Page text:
At this point the possibilities are endless, but Hollywood is calling.
First reported by Rune Works (the Press Relations company representing Cyberwar) after a recent talk with the publisher Pentian CEO Enrique Parrilla, who stated that yes, “an [as yet] unnamed studio in L.A. has already expressed interest in optioning the rights [for Cyberwar].”
As Los Angeles and the rest of the world wait for the book’s launch – possibly in stores as soon as October 1, 2014 – the buzz surrounding Pentian’s first major US release on the fiction market is amassing a lot of interest.
Thriller and commercial readers stand ready: there has never been a book like this!
In the description of the suspense work a grim present or possible future is laid out under the guise of a new regime . . .
It all went to hell when the world’s greatest cyber warriors chose to wage war for themselves and not on behalf of the politicians that hired them. Hackers, they used to be called.
To Xera, William Waltz was a broken spy and a fugitive, manipulated by the Cyber Elite that ruled from Canada to Peru. If she helped him, the Cyberwar could be avoided . . . but the assassin named “Sheetrock” tracked them to use his bio-hacked body to delete them both.
The research on cyber warfare and political protest, as well as a strong female protagonist set this riveting story apart.
The target audience for this book is the readers of commercial thrillers. Cyberwar resembles a cross between Miller’s Sin City and Fleming’s James Bond novels.
The book has been finished and is now a series. The release date is slated from the publisher to be in bookstores sometime in the coming weeks.
Read the opening excerpt here:
It all went to hell when the world’s greatest cyber warriors chose to wage war for themselves and not on behalf of the politicians that hired them. Hackers, they used to be called. Somehow the term for “one who hacks a computer” was deemed offensive during the Occupancy War and subsequently placed on the Banned Vocabulary List.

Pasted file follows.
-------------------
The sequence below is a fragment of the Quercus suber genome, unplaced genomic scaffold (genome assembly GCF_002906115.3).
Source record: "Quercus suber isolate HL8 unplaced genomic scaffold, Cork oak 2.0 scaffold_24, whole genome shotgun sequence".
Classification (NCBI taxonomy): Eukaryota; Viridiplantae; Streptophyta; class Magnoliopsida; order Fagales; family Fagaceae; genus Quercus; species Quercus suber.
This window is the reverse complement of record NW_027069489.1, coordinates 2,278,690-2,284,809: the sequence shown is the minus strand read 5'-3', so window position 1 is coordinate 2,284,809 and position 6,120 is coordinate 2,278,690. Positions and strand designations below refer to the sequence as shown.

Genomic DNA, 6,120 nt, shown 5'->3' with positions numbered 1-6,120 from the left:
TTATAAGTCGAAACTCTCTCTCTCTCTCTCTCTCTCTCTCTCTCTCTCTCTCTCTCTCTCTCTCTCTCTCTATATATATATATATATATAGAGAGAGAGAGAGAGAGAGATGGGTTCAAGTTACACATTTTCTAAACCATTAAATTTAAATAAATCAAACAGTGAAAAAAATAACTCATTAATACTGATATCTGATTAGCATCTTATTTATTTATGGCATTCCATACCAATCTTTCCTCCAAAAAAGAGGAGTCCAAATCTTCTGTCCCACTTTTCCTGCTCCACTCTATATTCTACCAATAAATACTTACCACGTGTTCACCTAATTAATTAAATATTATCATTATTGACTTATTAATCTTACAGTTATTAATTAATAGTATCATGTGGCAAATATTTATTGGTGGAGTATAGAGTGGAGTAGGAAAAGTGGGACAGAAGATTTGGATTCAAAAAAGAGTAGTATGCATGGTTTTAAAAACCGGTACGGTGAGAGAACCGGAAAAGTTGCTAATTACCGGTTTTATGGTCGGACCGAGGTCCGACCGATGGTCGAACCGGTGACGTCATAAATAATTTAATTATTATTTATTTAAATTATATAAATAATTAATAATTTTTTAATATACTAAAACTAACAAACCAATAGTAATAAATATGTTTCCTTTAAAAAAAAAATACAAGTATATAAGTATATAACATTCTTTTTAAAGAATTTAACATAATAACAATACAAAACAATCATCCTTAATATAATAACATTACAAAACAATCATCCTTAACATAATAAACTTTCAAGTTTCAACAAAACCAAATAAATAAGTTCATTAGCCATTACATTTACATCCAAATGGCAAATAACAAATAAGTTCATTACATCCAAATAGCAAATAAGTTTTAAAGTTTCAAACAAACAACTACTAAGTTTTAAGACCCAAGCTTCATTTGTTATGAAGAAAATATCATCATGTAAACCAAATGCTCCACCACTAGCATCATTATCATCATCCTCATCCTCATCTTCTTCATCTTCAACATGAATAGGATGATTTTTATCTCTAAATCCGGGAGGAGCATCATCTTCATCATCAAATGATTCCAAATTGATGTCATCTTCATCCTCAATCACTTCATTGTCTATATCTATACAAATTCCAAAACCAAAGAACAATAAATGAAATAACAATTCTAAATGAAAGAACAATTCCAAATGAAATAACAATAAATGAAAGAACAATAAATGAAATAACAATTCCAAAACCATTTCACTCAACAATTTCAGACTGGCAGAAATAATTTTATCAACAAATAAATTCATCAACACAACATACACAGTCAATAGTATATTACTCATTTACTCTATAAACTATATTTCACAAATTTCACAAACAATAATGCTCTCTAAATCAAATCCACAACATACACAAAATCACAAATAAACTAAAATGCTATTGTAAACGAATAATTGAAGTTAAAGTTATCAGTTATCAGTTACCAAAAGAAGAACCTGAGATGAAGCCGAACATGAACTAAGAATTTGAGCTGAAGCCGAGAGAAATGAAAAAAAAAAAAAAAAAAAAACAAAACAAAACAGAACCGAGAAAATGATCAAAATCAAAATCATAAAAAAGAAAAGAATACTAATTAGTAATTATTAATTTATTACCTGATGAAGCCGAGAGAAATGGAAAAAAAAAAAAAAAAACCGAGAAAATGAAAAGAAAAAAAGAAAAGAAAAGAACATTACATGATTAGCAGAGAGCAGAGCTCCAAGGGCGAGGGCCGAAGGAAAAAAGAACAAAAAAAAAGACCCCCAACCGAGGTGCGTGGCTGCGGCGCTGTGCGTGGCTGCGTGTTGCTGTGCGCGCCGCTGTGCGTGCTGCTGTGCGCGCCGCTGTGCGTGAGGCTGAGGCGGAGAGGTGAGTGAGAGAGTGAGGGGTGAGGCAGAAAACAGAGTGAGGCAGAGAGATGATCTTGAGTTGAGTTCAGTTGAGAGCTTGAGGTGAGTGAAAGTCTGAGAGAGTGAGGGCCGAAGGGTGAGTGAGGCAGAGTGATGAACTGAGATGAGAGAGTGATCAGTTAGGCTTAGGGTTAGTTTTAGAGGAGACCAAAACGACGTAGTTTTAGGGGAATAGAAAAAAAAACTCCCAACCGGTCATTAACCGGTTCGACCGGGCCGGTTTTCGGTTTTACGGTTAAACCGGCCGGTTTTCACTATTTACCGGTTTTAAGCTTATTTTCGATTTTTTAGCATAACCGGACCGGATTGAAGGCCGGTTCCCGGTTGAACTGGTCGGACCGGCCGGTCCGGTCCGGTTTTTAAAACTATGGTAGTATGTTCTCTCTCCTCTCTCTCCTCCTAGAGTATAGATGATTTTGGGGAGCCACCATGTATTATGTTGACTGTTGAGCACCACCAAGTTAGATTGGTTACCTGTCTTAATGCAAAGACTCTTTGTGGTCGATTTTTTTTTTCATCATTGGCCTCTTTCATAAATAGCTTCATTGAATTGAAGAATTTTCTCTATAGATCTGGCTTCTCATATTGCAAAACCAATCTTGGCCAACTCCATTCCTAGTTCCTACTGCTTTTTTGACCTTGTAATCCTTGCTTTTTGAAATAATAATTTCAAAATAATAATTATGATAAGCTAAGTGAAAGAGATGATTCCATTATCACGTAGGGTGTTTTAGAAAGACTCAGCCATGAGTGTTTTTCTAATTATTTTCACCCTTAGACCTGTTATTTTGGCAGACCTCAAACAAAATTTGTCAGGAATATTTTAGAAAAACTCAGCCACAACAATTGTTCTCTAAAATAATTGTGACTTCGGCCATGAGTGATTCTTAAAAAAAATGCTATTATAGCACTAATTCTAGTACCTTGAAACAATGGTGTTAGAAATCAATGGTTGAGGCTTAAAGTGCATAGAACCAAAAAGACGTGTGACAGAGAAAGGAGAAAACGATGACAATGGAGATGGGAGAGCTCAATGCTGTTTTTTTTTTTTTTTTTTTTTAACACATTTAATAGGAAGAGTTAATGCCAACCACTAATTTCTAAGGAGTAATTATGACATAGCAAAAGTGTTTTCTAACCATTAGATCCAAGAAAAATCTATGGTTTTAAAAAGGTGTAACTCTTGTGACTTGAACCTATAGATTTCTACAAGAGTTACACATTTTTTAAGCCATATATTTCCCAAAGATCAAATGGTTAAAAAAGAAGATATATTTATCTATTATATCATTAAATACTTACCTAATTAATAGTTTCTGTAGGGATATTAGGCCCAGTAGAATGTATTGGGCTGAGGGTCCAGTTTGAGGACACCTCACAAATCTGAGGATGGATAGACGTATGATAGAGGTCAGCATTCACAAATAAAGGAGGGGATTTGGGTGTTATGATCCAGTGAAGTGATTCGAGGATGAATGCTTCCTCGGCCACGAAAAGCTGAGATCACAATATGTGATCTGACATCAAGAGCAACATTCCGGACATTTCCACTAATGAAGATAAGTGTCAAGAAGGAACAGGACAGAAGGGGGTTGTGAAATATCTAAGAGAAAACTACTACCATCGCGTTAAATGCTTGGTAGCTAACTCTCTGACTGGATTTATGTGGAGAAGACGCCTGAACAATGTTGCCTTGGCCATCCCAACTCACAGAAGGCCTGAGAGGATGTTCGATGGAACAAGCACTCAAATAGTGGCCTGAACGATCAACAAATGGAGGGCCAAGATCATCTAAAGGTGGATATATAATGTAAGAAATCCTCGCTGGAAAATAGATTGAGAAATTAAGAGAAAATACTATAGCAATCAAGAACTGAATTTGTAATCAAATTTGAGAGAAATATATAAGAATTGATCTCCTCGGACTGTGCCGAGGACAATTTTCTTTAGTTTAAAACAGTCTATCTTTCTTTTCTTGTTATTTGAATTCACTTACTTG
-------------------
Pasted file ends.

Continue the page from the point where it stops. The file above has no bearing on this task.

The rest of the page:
Many decades earlier, at the end of the twentieth century, cyber warriors were defined simply:
1. Cyber-warrior is a person who engages in cyberwarfare for personal reasons or out of political or religious belief.
2. A spy that can infiltrate the highest levels of security
3. Cyber-warriors wage war using information technology and may attack computers or information systems through hacking or defending them from their counterparts.
There was an overlong shadow just outside of the Devil’s Shed. The facility’s alias was local folklore; the graying storage container’s door had what looked like two demonic horns of rust near the top. No one in town knew its real purpose.
William Waltz squatted just below the enormous demonization and waited patiently. His face was covered in grease to eliminate any glare that the rain might make on his skin; this was nothing unfamiliar to him, as his father had a career as a bike mechanic and in his short life had shown ‘skinny William’ the value of getting dirty when it served a purpose. Thirty years of grit had made him a world-class locksmith.
The code magnet had to pull enough of a reusable ocular scan from memory to fool the door’s access scanner. The lock’s subterfuge, a functioning power switch box, hung open from hinges. The box’s red handle remained in the “Off” position as a decoy.
Waltz held the B9 scatter pistol as though it was glued to his right hand, and he stood utterly still. In the sweeping rain, the only streetlamp was a good fifty yards away, and though the glint of its light could be seen in the drops that clung to the silenced black barrel, he was effectively invisible if he did not move.
Twenty minutes had already passed this way. The customized code magnet would infiltrate the scanner’s memory sometime within twenty-five. Come on already. I really have to take a leak, he thought wryly. Sitting still was not one of his favorite tasks.